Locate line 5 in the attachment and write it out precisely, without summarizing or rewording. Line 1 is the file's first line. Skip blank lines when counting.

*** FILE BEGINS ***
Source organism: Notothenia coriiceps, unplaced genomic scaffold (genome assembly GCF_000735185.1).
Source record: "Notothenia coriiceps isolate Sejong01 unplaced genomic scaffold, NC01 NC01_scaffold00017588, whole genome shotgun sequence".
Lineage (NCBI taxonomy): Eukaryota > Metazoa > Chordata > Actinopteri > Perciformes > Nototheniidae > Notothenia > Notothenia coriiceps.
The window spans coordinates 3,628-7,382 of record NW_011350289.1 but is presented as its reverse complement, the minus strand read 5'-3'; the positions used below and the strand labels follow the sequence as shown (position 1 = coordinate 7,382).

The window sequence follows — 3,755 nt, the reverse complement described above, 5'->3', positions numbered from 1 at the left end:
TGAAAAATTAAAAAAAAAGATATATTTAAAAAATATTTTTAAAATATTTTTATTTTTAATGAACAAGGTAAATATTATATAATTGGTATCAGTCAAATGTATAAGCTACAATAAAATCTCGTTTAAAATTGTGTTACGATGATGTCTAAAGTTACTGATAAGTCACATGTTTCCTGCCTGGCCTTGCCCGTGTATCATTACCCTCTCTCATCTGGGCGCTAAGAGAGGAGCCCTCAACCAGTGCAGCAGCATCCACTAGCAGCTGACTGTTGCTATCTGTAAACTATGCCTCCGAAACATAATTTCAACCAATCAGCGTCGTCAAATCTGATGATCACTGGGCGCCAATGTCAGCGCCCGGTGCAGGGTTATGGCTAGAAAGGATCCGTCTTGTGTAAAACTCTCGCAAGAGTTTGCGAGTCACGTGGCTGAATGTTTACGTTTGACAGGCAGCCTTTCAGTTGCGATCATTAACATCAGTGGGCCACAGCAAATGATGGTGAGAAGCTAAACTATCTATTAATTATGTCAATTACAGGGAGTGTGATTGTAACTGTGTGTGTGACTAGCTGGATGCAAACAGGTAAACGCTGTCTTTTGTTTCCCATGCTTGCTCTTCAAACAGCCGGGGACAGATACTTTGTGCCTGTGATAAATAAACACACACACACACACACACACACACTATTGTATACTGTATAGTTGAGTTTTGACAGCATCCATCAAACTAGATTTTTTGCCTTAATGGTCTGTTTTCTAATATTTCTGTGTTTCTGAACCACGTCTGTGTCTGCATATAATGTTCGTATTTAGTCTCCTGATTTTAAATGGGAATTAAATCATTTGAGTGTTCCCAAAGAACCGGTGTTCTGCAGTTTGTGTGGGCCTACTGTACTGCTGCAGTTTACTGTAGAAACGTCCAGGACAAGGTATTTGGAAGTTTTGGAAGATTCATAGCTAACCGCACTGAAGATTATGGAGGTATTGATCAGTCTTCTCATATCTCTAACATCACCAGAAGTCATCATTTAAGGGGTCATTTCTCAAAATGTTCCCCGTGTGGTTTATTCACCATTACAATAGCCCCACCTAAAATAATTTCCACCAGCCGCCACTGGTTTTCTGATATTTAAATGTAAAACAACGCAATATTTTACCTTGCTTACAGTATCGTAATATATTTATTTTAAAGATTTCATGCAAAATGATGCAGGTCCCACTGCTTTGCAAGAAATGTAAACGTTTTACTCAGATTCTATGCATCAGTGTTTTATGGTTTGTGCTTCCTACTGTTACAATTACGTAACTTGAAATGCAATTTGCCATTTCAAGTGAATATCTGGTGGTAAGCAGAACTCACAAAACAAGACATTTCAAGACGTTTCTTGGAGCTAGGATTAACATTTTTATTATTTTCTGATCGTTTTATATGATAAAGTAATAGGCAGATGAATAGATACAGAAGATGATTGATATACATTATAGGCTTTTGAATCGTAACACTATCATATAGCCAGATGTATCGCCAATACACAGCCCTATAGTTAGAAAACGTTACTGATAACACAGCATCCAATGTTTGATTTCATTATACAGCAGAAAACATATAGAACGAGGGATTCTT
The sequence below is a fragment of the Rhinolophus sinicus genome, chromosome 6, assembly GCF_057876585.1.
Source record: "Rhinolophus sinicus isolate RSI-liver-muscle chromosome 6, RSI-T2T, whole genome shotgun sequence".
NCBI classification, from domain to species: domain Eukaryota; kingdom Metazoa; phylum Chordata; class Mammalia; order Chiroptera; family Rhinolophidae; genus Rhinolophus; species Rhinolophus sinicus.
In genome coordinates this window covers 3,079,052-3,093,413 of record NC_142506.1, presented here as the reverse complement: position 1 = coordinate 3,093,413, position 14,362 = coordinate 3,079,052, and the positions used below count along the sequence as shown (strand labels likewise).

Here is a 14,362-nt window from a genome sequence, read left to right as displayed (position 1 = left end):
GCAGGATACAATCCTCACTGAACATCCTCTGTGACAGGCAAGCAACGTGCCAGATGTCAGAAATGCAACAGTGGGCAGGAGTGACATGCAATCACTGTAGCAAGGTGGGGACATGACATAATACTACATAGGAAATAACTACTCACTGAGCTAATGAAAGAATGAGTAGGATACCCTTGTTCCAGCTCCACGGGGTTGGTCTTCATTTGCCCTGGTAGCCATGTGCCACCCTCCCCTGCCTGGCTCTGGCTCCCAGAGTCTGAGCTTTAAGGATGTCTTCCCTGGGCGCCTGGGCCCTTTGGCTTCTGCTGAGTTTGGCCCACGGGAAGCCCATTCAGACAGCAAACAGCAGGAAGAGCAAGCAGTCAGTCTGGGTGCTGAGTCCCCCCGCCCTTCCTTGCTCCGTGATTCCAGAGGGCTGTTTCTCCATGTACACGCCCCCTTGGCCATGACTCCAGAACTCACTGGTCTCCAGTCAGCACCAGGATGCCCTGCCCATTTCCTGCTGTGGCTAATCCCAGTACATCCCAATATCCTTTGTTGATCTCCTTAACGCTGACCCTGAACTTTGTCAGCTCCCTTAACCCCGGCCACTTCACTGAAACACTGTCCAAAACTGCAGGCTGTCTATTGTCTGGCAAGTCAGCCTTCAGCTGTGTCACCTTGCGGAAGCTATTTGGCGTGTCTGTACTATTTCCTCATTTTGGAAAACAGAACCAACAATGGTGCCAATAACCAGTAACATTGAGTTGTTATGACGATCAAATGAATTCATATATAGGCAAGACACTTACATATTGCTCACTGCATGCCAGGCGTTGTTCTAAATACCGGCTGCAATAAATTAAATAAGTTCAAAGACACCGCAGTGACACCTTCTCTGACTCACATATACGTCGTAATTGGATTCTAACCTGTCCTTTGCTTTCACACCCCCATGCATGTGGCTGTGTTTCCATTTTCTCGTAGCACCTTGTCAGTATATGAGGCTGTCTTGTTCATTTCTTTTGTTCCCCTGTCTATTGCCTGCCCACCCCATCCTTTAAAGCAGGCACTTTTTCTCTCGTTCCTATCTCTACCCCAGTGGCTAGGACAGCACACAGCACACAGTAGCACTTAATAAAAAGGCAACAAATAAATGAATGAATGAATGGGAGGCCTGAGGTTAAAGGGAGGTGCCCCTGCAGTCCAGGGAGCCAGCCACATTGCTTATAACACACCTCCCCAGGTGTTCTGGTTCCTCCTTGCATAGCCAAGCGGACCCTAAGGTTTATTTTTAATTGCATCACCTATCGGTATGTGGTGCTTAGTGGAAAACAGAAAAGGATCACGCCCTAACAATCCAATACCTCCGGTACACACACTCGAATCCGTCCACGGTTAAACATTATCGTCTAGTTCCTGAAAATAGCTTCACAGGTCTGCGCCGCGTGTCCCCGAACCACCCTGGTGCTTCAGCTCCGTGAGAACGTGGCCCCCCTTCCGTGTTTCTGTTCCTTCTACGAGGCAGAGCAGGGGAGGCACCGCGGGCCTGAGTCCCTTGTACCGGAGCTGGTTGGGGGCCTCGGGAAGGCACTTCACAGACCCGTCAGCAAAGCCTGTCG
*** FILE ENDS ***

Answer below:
The window sequence follows — 3,755 nt, the reverse complement described above, 5'->3', positions numbered from 1 at the left end: